Midtown board game cafe a big hit

Annex's Snakes and Lattes provides a collection of over 2000 games and all the java you need

Midtown coffee joints take notice: there’s a new game in town.

More accurately, there are almost 2,000 new games in town, but they’re conveniently in one spot.

Snakes and Lattes is Toronto’s first board game café.

A first venture for French immigrant couple Ben Castanie and Aurelia Peynet, the concept is simple. Patrons of the Bathurst and Bloor hangout pay $5 a head to sit down and play all the Yahtzee, Scrabble, Jenga or almost anything else they want. At the same time they can take in the venue’s food and drink offerings, be it a brownie, a latte (the most popular drink) or a beer.

Since opening in August, the spot has already established itself as a hit with the student crowd, as well as Annex area families looking for a refreshing alternative to TV. But the café has also been talked up on Twitter and its name can be caught in chatter as far away as the 905.

“We didn’t know what to expect before it opened… but (the response) has been amazing,” Castanie says. “I remember the first day.

We opened the store at 11 a.m. and as we were tearing off the renovation paper in the window, people were waiting to come in.”

Taking their inspiration from toy-lending libraries in Europe, the couple set out to create a social space where patrons could relax and have fun at the same time.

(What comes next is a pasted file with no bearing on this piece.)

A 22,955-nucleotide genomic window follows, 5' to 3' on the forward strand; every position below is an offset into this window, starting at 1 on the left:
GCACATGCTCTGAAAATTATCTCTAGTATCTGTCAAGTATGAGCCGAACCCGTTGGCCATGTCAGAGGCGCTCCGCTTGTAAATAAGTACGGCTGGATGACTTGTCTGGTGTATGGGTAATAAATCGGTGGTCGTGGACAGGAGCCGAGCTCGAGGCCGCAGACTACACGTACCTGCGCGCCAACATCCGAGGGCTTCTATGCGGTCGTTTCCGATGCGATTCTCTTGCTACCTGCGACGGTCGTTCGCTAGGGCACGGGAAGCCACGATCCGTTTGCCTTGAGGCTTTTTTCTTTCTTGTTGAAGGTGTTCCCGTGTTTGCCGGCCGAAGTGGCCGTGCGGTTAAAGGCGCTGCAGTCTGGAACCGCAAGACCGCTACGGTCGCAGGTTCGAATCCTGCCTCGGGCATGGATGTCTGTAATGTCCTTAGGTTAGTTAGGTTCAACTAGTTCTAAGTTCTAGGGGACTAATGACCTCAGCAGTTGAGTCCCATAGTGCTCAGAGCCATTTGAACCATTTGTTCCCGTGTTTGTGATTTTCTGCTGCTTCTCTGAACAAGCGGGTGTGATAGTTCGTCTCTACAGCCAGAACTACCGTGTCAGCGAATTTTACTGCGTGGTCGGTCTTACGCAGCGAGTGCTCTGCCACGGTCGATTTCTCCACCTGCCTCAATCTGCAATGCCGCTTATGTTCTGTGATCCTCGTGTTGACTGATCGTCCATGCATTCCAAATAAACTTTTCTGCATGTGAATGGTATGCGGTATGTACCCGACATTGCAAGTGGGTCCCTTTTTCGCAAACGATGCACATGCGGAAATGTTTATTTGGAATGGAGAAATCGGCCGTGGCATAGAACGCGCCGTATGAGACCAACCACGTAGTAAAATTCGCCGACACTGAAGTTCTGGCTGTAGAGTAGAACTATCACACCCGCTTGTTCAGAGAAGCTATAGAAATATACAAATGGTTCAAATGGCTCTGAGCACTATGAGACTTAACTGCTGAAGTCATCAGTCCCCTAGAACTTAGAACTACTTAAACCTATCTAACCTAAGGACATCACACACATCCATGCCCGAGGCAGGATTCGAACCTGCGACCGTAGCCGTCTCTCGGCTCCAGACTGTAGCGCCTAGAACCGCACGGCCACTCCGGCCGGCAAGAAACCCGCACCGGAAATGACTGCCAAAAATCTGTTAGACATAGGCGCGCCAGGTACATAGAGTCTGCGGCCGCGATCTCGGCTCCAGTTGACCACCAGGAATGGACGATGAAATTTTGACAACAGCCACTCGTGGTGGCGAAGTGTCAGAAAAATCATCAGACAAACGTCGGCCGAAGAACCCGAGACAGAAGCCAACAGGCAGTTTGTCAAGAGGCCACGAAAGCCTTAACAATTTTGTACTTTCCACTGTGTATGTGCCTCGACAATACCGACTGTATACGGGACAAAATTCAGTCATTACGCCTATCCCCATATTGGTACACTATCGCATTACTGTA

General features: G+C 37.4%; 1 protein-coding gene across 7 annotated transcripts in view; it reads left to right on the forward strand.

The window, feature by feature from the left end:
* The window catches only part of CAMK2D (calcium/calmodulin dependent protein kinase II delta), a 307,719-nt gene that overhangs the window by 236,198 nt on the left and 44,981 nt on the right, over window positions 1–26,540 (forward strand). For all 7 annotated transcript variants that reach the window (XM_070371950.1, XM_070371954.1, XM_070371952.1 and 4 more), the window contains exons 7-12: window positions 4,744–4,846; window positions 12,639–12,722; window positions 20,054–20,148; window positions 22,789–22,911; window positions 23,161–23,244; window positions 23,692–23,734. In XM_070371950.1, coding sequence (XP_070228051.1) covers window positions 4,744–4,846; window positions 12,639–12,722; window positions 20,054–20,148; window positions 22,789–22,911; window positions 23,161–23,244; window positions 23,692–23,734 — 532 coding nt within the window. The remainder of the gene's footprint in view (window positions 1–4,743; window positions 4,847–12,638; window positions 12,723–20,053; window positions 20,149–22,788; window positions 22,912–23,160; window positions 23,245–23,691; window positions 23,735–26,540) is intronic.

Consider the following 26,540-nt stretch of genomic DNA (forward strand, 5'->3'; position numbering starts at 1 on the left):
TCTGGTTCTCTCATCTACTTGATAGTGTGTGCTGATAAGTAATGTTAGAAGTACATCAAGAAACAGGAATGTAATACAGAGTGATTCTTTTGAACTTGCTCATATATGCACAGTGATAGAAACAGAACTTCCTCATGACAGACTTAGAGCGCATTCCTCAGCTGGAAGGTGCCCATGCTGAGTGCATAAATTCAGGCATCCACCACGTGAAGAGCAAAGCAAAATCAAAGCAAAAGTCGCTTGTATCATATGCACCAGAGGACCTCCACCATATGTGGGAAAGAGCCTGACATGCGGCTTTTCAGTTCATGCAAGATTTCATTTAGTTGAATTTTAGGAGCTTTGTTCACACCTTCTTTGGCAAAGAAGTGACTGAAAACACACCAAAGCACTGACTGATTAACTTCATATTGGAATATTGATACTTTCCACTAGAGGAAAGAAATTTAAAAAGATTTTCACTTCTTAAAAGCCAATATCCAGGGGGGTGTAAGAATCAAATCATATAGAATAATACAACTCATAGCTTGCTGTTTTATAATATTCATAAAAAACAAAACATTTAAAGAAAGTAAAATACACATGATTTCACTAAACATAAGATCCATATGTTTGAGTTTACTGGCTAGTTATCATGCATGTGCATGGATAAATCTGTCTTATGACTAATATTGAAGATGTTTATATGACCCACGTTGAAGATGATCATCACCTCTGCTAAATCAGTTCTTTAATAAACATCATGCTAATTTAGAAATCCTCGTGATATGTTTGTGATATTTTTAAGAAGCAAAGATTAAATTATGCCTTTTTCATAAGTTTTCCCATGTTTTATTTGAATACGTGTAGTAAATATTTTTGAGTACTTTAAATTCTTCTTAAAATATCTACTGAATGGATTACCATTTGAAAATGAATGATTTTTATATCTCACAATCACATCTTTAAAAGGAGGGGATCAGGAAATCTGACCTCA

“We tried to create a place where people would love to hang out,” Castanie says. He adds they also wanted to create a space to contrast with prolific internet cafés where patrons tend to sit with eyes glued to laptop screens.

To populate the now-crowded game shelves, Castanie and Peynet scoured garage sales, Craigslist and Value Village. When their bargain-hunting failed to net popular classics or newer games, they shelled out cash to buy them new. After playing around with some long lists of words having to do with coffee and games, a friend finally suggested Snakes and Lattes, a quip the couple couldn’t have caught themselves.

“We don’t have (Snakes and Ladders) in France,” Castanie laughs.

He says the couple also gave careful consideration to their Annex location.

“Because we had a new concept, we thought it would be best to be where there is a lot of pedestrian traffic,” Castanie says. “We were ready to pay a bit more to have this kind of exposure.”

The thinking seems to have paid off. Castanie says the average stay for a customer is two to three hours and the café is full most nights, with an expected spike on the weekends. With around 60 seats, he says turnover is good as well.

Even while Snakes and Lattes grows in popularity, its owner is already planning ways to keep patrons interested. Tournaments and nights focusing on a single game are currently in the works.

About this article:

By: Joshua Freeman
Posted: Jan 6 2011 3:26 pm
Filed in: NEWS
Edition: Toronto